Last October, we wrote about the tragic death of José Antonio Elena Rodríguez of Nogales, Mexico. Initial reports at the time had said that border agents from the US side shot 14 times, hitting the teenager with seven bullets. The reason Elena Rodríguez was killed? For throwing rocks over the border fence between Arizona and Mexico.
This week, Elena Rodríguez’s autopsy was made public, and the information reported by USA Today suggested the he was struck by 11 bullets and that “all but one of as many as 11 bullets that struck the boy entered from behind.”
Here is what the article reported:
“The only way I can fathom that report is that he was lying on his face when he was hit,” said Luis Parra, an attorney representing the Elena Rodriguez family.
Border Patrol spokesman Vic Brabble declined to comment on the autopsy report, citing an ongoing FBI investigation. The FBI also declined to comment.
Gregory Hess, the Pima County medical examiner, said after reviewing the report that the trajectories it describes could be consistent with someone being shot and falling, with subsequent shots hitting the prone body. But he said that there could be other interpretations, and that without seeing photographs, and without knowing the examiners or the quality of their work, he couldn’t draw any conclusions.
Absalon Madrigal Godinez, the lead examiner, hadn’t replied by deadline to email requests for an interview.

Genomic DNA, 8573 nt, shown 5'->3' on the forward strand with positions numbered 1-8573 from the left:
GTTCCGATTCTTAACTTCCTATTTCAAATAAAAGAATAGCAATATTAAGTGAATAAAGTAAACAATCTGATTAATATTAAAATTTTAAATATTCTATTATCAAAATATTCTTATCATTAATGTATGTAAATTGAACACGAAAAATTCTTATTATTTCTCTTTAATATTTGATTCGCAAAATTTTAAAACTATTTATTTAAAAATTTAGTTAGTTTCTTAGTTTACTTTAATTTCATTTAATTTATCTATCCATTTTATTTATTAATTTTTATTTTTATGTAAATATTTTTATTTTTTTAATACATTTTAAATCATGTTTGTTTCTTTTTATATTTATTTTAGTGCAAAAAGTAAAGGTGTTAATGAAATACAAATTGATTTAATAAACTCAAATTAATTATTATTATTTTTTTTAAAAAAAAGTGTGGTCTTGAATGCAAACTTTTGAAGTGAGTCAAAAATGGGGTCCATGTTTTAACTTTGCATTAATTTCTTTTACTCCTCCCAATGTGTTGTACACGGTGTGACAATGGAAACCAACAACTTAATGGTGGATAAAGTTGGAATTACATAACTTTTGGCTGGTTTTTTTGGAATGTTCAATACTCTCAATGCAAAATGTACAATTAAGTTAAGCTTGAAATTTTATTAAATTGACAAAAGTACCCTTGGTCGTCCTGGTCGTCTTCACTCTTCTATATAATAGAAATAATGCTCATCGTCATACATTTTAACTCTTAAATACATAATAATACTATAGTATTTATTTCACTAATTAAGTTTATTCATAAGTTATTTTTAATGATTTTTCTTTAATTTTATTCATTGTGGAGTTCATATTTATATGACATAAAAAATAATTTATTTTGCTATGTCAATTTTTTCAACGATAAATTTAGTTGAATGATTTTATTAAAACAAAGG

Parra, reached by phone in Hermosillo, Sonora, where he was seeking ballistics reports, said that Elena Rodriguez’s family feels frustrated “because it seems like there hasn’t been any collaboration at all between U.S. and Mexican authorities on this.”
The story continues:
In this incident, agents were chasing two men they believed had carried bundles of drugs over the fence and were trying to escape back into Mexico. As the men climbed the fence, rocks were hurled at police and Border Patrol agents, according to police reports. That’s when an agent standing near the fence opened fire, the reports said.
At the spot where Elena Rodriguez’s body was found, the border fence runs along a bluff. The bottom of the fence is about 25 feet above street level, where the boy would have been standing. The top of the fence is another 18 feet above that.
According to Nogales police, whoever was throwing rocks was flinging them over the fence, not through the 3.5 inch gaps between the metal poles. Given the arc that a rock would have to travel to pass over the fence from the street below, it would be nearly impossible for the projectile to hit someone right next to the fence, where the agent would have had to have stood to fire down at the youth through the fence’s metal bars.